The lyrics, at one point, speaks of “shaking the frame.” The imagery there is of the frame of reality being shaken so we are distracted from what’s really going on. We hear of students being slaughtered at a school in Florida and we are forget a day later. We see images of a young man being powerslammed to the sidewalk and we turn away, not letting ourselves be affected. We read about a young white man sending bombs to the homes of people of color in Texas and we don’t bat an eye. We hear about another young white man bringing a rifle into a different Waffle House for the express purpose of killing black people, and we just go about our day-to-day as if this is normal.

It is not normal, friends. It is not okay. We need to stop victimizing white perpetrators. We need to stop justifying police brutality. We need to stop grasping at straws to understand how Stephon Clark, Anthony Wall, Jordan Edwards, Philando Castile, or Trayvon Martin somehow deserved what they got. We need to look at the pictures of those who have been killed or traumatized because of their pigmentation. We need to get real honest with ourselves. I need to get real honest with myself.

White friends, please hear me, we gotta stop acting like there is no race issue in America. We gotta stop pretending that all men are actually considered “equal” in our society. We gotta stop avoiding the voices and stories of black communities. By acting, pretending, and avoiding, we are saying one of two things. We are either calling them liars, or we are telling them they don’t matter as much as we do. Those are the only two options, friends.

Whether or not we want to own it or believe it, the stories of Clark, Martin, Wall, Edwards, Castile, and so many more are real. This is America, friends. And until we stand up, own that truth, and start having meaningful conversations about how to facilitate healing, freedom, and justice in our land, we are simply allowing more black people to be oppressed, slaughtered, and/or traumatized. This is America.

I cannot turn my head. I cannot ignore. I cannot pretend. I cannot, because that would not resonate with the life God has built me to live. A Christian ignoring these injustices is not aligned with the Jesus who came to set captives free, raise the dead, and preach good news to the poor. So, engaging in this is obedience for me, and I would argue, for anyone in America who professes to follow Jesus.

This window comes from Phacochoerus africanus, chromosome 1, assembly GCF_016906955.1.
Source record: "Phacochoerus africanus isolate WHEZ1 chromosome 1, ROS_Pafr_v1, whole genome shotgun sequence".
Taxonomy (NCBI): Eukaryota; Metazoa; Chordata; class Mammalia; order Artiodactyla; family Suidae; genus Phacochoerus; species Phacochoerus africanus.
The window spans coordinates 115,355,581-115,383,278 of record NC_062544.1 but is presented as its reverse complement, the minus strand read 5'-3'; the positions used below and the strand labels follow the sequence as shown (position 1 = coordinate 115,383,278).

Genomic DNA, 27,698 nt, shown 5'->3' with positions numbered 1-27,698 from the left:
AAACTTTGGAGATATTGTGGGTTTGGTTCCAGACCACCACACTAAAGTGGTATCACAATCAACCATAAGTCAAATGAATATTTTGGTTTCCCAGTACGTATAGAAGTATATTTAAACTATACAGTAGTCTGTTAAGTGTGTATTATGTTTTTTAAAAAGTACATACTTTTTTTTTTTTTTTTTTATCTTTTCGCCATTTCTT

But, personally, I go right back to the boy playing with Legos on my office floor. He has already faced racism from other kids. And as he gets older, he will face more. I don’t want him to be the next Anthony Wall, Stephon Clark, or Jordan Edwards. So, I will fight. And, I ask you to do the same.

Every Son Is My Son


My head was pounding this afternoon. Learning a new work process can have that effect sometimes. So, I stepped away for a few minutes, put on my headphones, and took a walk around the block. I was listening to a TS10 from a few weeks ago, one that carried a mood of numbness, or maybe even despair. As I turned the corner, listening to these somber sounds, I was struck with a bit or irony.

My head was pounding, but it wasn’t due only to learning this new skill at work. No, my mind was troubled by something far more painful. This morning, I read about the senseless and shameful murder of a 15-year-old boy named Jordan Edwards. A black boy… just like my black boy. Shot by a police officer as the boy sat in the back seat of a car. Shot in the head with a rifle. A smart, athletic, sweet kid… snuffed out like a candle. No reason. No rationale.

My head was pounding… as I thought of the irony of me walking around the block with my hoodie and headphones on. Wondering… if my skin was black, would I be deemed suspicious by my white neighbors, by the police? Thinking about Trayvon Martin wearing his hoodie when he was targeted, armed with a bag of Skittles. And then thinking about the fact that I am (white) privileged enough to not have to worry about that.

My head was pounding as I thought about young Jordan’s family… when I thought about his grieving parents. Their beautiful and brilliant child was destroyed. I considered Nicholas Wolterstorff’s sorrowful Lament for a Son, in which the author lays his heart bare as he grieves the loss of his own son. I thought about my own precious Joshua. That he is not only precious, but he is also black. I thought about the fact that it could have been Joshua Hudgins named in that article instead of Jordan Edwards.

My heart was then pounding.

I am angry. I am grieved. If this was just some isolated event, it would still be sad, but maybe it wouldn’t have ravaged my soul this way. But it’s not an isolated incident. The list of such tragic, horrific stories seems to never end. Parents needlessly grieved. Children needlessly slaughtered. But it’s not just about racially-charged murder. Just this last weekend, a dear friend’s son was subjected to an ignorant, racist slur: “Run back to your slave master.” When my Joshua was three years old, a kid at the playground told him that he doesn’t like “brown people.” Racism is everywhere. It is pervasive.